Friends of Acadia supports the effort, and hopes you will too
By Aimee Beal Church
Spring 2014 Friends of Acadia Journal
Back in 1987, when Acadia started charging an entrance fee, I wasn’t the only “local” who felt resistant and perhaps a bit hurt to be required to pay to enter “my park.” Wasn’t I born here? Didn’t my ancestors live here before Acadia even existed? Didn’t I need to go through the park just to go about my daily life?
Well…yes, yes, and no. Just 15 years old at the time, I didn’t have a learner’s permit, let alone depend on park roads for a daily commute. (At 15, I didn’t even have to pay, though I didn’t know it then—kids under 16 were and still are free.) But with a few more years’ wisdom I realized that my first two “arguments” were also, well, silly. If I had been born at Boston’s Massachusetts General Hospital, could I get an exemption from the toll on the Tobin Bridge? Of course not—no more than descendants of that city’s grand old families get free tuition at Boston University. We place many valuable resources in the care of state and federal governments, agreeing to support them collectively with our taxes but also often agreeing that those who use them most should support them a bit more.
But the pride I now feel when I purchase my Acadia entrance pass goes beyond that. “No thanks,” I say to the friendly ranger who offers me a carriage road map along with my pass. This is my park and I know it like the back of my hand. On my car windshield, the annual pass sticker with its distinctive artwork and proud “I support Acadia National Park” proclaims my allegiance no matter where I drive. I’m content for my taxes to support all 401 units of the National Park Service, but Acadia is my park and I want to see it the most lovingly cared for, best-supported park it can be. The entrance fee program, which keeps 80% of dollars collected here in Acadia, is one way to ensure that all visitors “give back” a little to Acadia.
If you’re reading this, chances are you agree. So why tell my little tale of enlightenment now? Because the entrance fee is fair only if everybody pays it, and up until now this has been a real problem at Acadia.
Acadia’s history of having been created through hundreds of individual gifts of land contributes to its unique character but also gives the park a complex boundary, interwoven with the surrounding communities. It’s likely there are more ways to enter the park than there are park rangers. There’s really no practical way to sell passes at every entrance or check that all visitors have paid. Plus, many people don’t realize a fee is required whenever and however they enter the park, whether they’ve passed by a fee station or not. Currently, two out of three Acadia visitors pay their entry fee, but that rate is far lower at spots like the Great Head trailhead where “savvy” visitors park to visit Sand Beach for free.
After studying the issue for the past few years, park rangers are now working to increase those numbers. Chief Ranger Stuart West says that the most common response he hears to this news is “It’s about time!” He adds, “people see there’s a direct relationship between what the park brings in for fees and what the park can or can’t do. With sequestration, this especially hit home.” The first step is a shift from annual pass window decals to a wallet card. Once signed by up to two pass holders, the card can be used only by those holders (a photo ID will be required) entering the park in any passenger vehicle, or by bicycle or on foot. One pass will cover everyone in a vehicle. Weekly passes will still be issued as an auto hangtag, and existing window decals will remain current until they expire this year.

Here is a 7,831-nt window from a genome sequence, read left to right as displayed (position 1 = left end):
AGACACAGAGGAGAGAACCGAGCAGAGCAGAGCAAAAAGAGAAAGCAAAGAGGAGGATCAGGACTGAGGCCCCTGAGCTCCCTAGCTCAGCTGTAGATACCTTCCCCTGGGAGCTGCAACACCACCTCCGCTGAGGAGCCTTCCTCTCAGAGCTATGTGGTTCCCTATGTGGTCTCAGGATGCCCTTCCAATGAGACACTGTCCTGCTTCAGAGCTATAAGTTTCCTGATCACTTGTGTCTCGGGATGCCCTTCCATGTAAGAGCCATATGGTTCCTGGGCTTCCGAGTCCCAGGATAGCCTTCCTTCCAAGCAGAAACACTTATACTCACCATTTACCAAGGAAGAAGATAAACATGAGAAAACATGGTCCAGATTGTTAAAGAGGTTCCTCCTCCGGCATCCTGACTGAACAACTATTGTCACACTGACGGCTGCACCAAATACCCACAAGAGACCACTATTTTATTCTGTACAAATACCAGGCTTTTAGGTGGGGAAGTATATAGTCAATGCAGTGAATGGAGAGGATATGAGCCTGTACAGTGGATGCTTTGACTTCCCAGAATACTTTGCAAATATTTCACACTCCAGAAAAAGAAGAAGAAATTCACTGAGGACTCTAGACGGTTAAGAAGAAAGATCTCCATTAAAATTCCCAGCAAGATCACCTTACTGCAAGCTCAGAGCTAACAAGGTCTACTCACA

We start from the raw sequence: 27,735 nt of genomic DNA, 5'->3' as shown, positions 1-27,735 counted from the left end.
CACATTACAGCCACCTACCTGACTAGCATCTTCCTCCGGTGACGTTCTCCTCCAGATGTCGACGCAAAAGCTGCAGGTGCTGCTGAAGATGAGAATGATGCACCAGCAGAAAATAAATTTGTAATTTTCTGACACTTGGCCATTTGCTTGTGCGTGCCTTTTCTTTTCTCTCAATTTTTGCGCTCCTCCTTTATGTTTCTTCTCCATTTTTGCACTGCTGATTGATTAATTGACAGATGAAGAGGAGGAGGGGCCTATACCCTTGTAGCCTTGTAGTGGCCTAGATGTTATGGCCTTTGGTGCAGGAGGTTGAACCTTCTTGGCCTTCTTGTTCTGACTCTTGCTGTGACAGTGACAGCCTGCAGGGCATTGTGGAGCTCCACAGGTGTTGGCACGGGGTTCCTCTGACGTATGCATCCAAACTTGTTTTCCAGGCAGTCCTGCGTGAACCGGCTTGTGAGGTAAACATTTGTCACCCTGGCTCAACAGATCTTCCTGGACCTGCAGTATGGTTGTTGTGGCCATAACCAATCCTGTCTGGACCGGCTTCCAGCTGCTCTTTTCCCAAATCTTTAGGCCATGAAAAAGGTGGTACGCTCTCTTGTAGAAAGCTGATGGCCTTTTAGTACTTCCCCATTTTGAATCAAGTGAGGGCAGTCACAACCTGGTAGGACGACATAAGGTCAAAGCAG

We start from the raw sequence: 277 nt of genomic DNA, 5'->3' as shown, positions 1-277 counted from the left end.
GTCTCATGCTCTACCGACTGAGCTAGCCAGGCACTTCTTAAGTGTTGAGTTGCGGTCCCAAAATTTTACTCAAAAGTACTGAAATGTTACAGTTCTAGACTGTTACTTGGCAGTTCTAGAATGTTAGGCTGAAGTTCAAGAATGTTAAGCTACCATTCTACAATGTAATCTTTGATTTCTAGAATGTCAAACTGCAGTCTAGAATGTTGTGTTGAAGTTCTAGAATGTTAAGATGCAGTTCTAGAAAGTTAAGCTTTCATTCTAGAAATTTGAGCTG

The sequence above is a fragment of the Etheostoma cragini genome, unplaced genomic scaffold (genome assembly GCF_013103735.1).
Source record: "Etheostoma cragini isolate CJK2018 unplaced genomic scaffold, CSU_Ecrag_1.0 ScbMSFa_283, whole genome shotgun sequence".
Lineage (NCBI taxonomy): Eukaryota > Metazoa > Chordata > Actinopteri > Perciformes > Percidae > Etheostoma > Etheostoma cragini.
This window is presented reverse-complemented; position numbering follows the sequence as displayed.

The second step will be educating visitors. New signs wherever visitors drive into Acadia will clarify that a pass is required. Yes, this includes the Eagle Lake carriage road entrance, Parkman Mountain lot, Echo Lake Beach, and all those other lots right off state roads. Throughout the park, rangers will be checking for valid passes (remember to display yours in a hangtag or on the dashboard). At the Cadillac summit, passless visitors will be asked to purchase one at the gift shop; elsewhere, rangers will give a couple of warnings before they write up a ticket. If a car’s occupants have already hit the trails/carriage roads/beach, rangers will leave a bright green informational card under the windshield wiper.
West acknowledges that even well-intentioned visitors can find it inconvenient to purchase a pass if, say, they’re driving straight from Southwest Harbor to Echo Lake Beach. It’s helpful to know that passes are available at some local businesses and town offices; call the park at 207-288-3338 or visit www.nps.gov/acad/planyourvisit/ feesandreservations.htm to find a nearby location. Online pass sales would certainly simplify the situation and West says that important step is on the way, but the Park Service needs to address this at the national level before NPS websites can sell passes for specific parks.
Speaking of fairness, how about tour buses and other commercial operators that bring large groups of visitors into Acadia? They’re all supposed to have a permit and pay a fee to cover the entire group, but compliance has been inconsistent there, as well. New commercial use permitting rules now will make payment both easier and more enforceable.
The next time I walk, bike, or drive into Acadia, if a park ranger asks whether I’ve paid the entry fee I’ll willingly pull out my handsome new Acadia pass card and prove that “I support Acadia National Park.” And for my car window, there’s always a Friends of Acadia membership sticker to proclaim my allegiance.
AIMEE BEAL CHURCH is the communications and outreach coordinator at Friends of Acadia.